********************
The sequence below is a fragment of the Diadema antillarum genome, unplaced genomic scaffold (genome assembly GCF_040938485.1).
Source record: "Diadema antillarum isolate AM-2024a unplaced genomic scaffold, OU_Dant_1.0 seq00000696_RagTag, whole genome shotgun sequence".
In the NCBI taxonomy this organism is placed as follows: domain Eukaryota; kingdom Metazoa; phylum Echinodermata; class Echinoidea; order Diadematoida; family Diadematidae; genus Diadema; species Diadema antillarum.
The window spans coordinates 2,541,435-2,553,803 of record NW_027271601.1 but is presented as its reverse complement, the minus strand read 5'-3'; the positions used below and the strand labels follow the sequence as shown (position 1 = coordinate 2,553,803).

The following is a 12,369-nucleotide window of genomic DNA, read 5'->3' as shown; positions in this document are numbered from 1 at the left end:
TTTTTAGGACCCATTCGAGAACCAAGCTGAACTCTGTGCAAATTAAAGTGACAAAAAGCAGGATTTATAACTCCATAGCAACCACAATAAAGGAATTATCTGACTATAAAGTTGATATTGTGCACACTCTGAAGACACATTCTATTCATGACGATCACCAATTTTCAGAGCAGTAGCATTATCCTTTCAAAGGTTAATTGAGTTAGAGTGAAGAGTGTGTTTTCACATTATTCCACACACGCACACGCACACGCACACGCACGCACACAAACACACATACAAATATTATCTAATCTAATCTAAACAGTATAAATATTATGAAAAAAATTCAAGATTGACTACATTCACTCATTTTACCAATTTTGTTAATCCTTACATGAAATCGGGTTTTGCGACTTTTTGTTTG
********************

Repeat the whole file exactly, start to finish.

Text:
The sequence below is a fragment of the Diadema antillarum genome, unplaced genomic scaffold (genome assembly GCF_040938485.1).
Source record: "Diadema antillarum isolate AM-2024a unplaced genomic scaffold, OU_Dant_1.0 seq00000696_RagTag, whole genome shotgun sequence".
In the NCBI taxonomy this organism is placed as follows: domain Eukaryota; kingdom Metazoa; phylum Echinodermata; class Echinoidea; order Diadematoida; family Diadematidae; genus Diadema; species Diadema antillarum.
The window spans coordinates 2,541,435-2,553,803 of record NW_027271601.1 but is presented as its reverse complement, the minus strand read 5'-3'; the positions used below and the strand labels follow the sequence as shown (position 1 = coordinate 2,553,803).

The following is a 12,369-nucleotide window of genomic DNA, read 5'->3' as shown; positions in this document are numbered from 1 at the left end:
TTTTTAGGACCCATTCGAGAACCAAGCTGAACTCTGTGCAAATTAAAGTGACAAAAAGCAGGATTTATAACTCCATAGCAACCACAATAAAGGAATTATCTGACTATAAAGTTGATATTGTGCACACTCTGAAGACACATTCTATTCATGACGATCACCAATTTTCAGAGCAGTAGCATTATCCTTTCAAAGGTTAATTGAGTTAGAGTGAAGAGTGTGTTTTCACATTATTCCACACACGCACACGCACACGCACACGCACGCACACAAACACACATACAAATATTATCTAATCTAATCTAAACAGTATAAATATTATGAAAAAAATTCAAGATTGACTACATTCACTCATTTTACCAATTTTGTTAATCCTTACATGAAATCGGGTTTTGCGACTTTTTGTTTG